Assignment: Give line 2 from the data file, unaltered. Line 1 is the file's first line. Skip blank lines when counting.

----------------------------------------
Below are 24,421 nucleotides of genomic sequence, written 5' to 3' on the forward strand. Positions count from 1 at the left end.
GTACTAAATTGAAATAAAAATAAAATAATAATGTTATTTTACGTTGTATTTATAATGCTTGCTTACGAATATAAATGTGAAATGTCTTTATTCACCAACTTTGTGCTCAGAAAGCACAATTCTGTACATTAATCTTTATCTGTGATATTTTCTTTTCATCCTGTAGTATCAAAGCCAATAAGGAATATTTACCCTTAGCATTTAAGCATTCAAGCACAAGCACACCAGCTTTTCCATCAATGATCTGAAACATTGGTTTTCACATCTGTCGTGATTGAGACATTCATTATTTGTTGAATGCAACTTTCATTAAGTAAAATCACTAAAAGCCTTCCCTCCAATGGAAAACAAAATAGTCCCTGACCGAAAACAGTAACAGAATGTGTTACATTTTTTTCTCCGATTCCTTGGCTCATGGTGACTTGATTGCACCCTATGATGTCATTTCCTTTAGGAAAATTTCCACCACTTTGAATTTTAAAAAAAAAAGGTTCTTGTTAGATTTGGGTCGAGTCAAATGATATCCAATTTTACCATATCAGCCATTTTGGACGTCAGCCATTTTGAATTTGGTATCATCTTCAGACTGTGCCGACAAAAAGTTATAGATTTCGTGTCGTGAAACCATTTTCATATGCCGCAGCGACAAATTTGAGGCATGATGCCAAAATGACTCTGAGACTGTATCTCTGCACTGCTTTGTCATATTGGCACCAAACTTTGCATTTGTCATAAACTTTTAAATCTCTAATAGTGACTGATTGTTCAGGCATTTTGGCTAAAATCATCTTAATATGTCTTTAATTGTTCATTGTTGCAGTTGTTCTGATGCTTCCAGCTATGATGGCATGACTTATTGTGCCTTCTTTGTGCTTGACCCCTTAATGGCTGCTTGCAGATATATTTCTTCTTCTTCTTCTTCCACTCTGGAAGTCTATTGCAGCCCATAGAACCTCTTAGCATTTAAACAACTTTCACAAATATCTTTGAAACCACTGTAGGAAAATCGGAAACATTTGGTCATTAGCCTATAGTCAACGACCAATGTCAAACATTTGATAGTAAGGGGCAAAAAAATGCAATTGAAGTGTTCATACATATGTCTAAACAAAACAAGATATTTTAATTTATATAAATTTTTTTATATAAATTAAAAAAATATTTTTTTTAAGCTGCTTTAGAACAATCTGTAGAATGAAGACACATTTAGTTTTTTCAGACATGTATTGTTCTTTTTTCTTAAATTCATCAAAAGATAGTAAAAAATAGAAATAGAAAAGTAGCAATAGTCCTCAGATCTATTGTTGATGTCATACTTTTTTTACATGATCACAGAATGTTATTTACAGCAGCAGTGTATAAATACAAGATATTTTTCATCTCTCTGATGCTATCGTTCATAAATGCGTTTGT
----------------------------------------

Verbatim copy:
GTACTAAATTGAAATAAAAATAAAATAATAATGTTATTTTACGTTGTATTTATAATGCTTGCTTACGAATATAAATGTGAAATGTCTTTATTCACCAACTTTGTGCTCAGAAAGCACAATTCTGTACATTAATCTTTATCTGTGATATTTTCTTTTCATCCTGTAGTATCAAAGCCAATAAGGAATATTTACCCTTAGCATTTAAGCATTCAAGCACAAGCACACCAGCTTTTCCATCAATGATCTGAAACATTGGTTTTCACATCTGTCGTGATTGAGACATTCATTATTTGTTGAATGCAACTTTCATTAAGTAAAATCACTAAAAGCCTTCCCTCCAATGGAAAACAAAATAGTCCCTGACCGAAAACAGTAACAGAATGTGTTACATTTTTTTCTCCGATTCCTTGGCTCATGGTGACTTGATTGCACCCTATGATGTCATTTCCTTTAGGAAAATTTCCACCACTTTGAATTTTAAAAAAAAAAGGTTCTTGTTAGATTTGGGTCGAGTCAAATGATATCCAATTTTACCATATCAGCCATTTTGGACGTCAGCCATTTTGAATTTGGTATCATCTTCAGACTGTGCCGACAAAAAGTTATAGATTTCGTGTCGTGAAACCATTTTCATATGCCGCAGCGACAAATTTGAGGCATGATGCCAAAATGACTCTGAGACTGTATCTCTGCACTGCTTTGTCATATTGGCACCAAACTTTGCATTTGTCATAAACTTTTAAATCTCTAATAGTGACTGATTGTTCAGGCATTTTGGCTAAAATCATCTTAATATGTCTTTAATTGTTCATTGTTGCAGTTGTTCTGATGCTTCCAGCTATGATGGCATGACTTATTGTGCCTTCTTTGTGCTTGACCCCTTAATGGCTGCTTGCAGATATATTTCTTCTTCTTCTTCTTCCACTCTGGAAGTCTATTGCAGCCCATAGAACCTCTTAGCATTTAAACAACTTTCACAAATATCTTTGAAACCACTGTAGGAAAATCGGAAACATTTGGTCATTAGCCTATAGTCAACGACCAATGTCAAACATTTGATAGTAAGGGGCAAAAAAATGCAATTGAAGTGTTCATACATATGTCTAAACAAAACAAGATATTTTAATTTATATAAATTTTTTTATATAAATTAAAAAAATATTTTTTTTAAGCTGCTTTAGAACAATCTGTAGAATGAAGACACATTTAGTTTTTTCAGACATGTATTGTTCTTTTTTCTTAAATTCATCAAAAGATAGTAAAAAATAGAAATAGAAAAGTAGCAATAGTCCTCAGATCTATTGTTGATGTCATACTTTTTTTACATGATCACAGAATGTTATTTACAGCAGCAGTGTATAAATACAAGATATTTTTCATCTCTCTGATGCTATCGTTCATAAATGCGTTTGT